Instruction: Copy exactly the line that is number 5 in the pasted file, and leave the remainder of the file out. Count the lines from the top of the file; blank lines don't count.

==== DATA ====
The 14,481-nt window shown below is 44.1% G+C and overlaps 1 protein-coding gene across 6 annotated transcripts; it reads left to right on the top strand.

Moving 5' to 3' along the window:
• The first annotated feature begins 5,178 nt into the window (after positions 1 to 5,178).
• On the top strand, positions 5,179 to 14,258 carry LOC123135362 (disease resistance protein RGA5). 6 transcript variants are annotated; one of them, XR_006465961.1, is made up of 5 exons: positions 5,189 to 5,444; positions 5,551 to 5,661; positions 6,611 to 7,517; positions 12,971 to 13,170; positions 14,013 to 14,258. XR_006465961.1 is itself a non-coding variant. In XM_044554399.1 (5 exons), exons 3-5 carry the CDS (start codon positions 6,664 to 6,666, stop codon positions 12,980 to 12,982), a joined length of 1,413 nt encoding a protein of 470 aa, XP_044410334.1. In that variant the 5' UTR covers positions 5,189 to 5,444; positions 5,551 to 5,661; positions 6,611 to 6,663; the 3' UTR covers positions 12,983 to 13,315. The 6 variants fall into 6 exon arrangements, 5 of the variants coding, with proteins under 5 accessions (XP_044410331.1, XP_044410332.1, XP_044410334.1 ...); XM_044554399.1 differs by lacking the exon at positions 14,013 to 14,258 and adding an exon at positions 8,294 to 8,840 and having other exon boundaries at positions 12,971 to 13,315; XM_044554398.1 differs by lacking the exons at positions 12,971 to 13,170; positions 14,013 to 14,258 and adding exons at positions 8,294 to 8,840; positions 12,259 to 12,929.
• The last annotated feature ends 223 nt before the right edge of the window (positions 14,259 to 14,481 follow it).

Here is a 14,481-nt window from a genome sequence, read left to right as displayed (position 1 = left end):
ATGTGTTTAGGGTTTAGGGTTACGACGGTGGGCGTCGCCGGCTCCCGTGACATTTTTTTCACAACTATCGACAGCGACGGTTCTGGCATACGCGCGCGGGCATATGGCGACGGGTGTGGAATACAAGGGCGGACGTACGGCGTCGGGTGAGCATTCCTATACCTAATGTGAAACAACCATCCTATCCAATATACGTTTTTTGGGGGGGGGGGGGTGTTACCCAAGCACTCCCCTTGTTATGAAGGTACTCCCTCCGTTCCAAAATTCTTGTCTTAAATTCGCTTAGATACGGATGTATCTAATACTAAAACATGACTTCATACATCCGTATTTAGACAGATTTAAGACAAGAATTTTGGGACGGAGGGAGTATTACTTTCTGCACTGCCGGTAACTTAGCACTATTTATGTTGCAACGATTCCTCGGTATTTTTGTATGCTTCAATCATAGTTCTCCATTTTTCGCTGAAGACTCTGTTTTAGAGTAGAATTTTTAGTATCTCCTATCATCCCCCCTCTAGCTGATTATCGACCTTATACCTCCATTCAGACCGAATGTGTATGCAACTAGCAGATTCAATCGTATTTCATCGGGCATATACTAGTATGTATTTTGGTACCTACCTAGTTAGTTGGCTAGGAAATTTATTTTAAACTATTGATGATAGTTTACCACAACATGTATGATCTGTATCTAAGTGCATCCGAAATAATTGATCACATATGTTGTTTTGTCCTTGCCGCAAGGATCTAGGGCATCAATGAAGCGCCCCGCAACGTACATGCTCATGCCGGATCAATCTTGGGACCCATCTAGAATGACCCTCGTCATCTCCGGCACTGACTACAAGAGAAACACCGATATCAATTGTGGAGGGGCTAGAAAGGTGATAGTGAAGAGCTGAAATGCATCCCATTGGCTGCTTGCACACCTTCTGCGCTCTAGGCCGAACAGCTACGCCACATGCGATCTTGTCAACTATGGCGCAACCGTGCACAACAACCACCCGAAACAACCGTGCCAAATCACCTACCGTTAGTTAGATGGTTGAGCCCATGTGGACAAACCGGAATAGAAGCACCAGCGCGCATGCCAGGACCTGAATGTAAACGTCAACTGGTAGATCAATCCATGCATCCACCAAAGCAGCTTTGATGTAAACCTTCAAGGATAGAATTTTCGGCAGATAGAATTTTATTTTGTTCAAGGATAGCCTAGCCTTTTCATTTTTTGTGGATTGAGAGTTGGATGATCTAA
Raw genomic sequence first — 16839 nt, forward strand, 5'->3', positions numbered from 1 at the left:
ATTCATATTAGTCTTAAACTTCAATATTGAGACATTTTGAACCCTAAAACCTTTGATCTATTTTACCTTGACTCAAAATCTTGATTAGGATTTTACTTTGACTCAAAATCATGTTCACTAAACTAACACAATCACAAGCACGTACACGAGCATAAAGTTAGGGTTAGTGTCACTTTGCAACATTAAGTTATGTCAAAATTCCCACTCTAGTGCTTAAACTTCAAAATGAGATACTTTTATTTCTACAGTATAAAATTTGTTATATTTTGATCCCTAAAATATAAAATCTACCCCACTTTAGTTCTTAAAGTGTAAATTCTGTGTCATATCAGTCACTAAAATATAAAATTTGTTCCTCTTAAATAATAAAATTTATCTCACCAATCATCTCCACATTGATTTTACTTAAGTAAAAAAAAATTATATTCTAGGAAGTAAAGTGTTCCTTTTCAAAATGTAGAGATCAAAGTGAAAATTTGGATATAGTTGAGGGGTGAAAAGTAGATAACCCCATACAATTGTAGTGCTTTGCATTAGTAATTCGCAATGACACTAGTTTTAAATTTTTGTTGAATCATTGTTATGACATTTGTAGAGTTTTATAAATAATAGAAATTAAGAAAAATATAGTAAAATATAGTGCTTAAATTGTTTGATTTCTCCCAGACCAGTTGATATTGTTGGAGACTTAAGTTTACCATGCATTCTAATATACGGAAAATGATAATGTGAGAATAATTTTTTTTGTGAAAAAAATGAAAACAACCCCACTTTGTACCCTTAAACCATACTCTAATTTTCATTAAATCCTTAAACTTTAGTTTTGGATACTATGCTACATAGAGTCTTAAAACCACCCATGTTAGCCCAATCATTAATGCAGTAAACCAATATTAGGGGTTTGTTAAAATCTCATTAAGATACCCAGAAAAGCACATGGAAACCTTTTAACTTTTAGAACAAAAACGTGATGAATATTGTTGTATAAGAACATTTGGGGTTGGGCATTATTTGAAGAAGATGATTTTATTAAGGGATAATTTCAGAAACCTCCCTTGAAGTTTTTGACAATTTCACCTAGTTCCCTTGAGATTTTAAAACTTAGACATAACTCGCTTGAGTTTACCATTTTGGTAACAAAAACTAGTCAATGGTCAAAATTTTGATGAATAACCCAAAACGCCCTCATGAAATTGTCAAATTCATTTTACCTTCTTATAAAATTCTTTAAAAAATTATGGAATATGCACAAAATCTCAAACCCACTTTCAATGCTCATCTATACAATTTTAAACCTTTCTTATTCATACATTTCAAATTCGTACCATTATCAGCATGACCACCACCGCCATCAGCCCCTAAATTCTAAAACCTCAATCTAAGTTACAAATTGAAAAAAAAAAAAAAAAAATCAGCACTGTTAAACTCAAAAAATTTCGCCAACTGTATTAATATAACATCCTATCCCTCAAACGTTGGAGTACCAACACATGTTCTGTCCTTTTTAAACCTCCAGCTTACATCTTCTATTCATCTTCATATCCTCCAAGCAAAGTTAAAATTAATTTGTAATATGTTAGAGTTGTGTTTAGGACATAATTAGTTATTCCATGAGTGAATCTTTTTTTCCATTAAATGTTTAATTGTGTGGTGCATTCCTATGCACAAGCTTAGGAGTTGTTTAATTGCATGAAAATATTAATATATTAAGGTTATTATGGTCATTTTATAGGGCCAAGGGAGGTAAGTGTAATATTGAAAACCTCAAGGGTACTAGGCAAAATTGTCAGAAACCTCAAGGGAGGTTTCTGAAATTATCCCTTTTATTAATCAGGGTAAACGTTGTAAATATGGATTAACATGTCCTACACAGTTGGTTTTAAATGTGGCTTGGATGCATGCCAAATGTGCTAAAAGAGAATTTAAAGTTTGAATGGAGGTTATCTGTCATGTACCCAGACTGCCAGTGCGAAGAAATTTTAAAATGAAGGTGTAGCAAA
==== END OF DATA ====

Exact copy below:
• The last annotated feature ends 223 nt before the right edge of the window (positions 14,259 to 14,481 follow it).